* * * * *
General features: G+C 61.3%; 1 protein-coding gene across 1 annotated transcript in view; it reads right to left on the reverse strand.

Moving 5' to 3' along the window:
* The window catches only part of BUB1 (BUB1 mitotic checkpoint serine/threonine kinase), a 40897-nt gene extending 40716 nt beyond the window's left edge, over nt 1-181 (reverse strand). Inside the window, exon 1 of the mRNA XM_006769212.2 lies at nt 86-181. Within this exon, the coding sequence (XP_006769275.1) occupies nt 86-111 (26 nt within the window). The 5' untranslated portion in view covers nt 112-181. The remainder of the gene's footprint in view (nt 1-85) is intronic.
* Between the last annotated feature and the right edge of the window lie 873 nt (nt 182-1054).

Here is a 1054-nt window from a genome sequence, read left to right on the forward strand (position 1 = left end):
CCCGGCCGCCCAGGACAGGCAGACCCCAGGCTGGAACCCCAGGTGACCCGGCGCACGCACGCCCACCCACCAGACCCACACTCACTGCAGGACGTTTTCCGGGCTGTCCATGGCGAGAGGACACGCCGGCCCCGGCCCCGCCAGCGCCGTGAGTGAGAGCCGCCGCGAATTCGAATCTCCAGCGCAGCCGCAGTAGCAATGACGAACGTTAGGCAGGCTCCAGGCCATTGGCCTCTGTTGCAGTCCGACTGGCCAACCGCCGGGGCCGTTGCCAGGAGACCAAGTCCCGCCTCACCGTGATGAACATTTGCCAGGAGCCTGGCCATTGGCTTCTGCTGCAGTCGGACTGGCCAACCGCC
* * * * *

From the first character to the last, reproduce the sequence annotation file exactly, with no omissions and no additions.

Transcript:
General features: G+C 61.3%; 1 protein-coding gene across 1 annotated transcript in view; it reads right to left on the reverse strand.

Moving 5' to 3' along the window:
* The window catches only part of BUB1 (BUB1 mitotic checkpoint serine/threonine kinase), a 40897-nt gene extending 40716 nt beyond the window's left edge, over nt 1-181 (reverse strand). Inside the window, exon 1 of the mRNA XM_006769212.2 lies at nt 86-181. Within this exon, the coding sequence (XP_006769275.1) occupies nt 86-111 (26 nt within the window). The 5' untranslated portion in view covers nt 112-181. The remainder of the gene's footprint in view (nt 1-85) is intronic.
* Between the last annotated feature and the right edge of the window lie 873 nt (nt 182-1054).

Here is a 1054-nt window from a genome sequence, read left to right on the forward strand (position 1 = left end):
CCCGGCCGCCCAGGACAGGCAGACCCCAGGCTGGAACCCCAGGTGACCCGGCGCACGCACGCCCACCCACCAGACCCACACTCACTGCAGGACGTTTTCCGGGCTGTCCATGGCGAGAGGACACGCCGGCCCCGGCCCCGCCAGCGCCGTGAGTGAGAGCCGCCGCGAATTCGAATCTCCAGCGCAGCCGCAGTAGCAATGACGAACGTTAGGCAGGCTCCAGGCCATTGGCCTCTGTTGCAGTCCGACTGGCCAACCGCCGGGGCCGTTGCCAGGAGACCAAGTCCCGCCTCACCGTGATGAACATTTGCCAGGAGCCTGGCCATTGGCTTCTGCTGCAGTCGGACTGGCCAACCGCC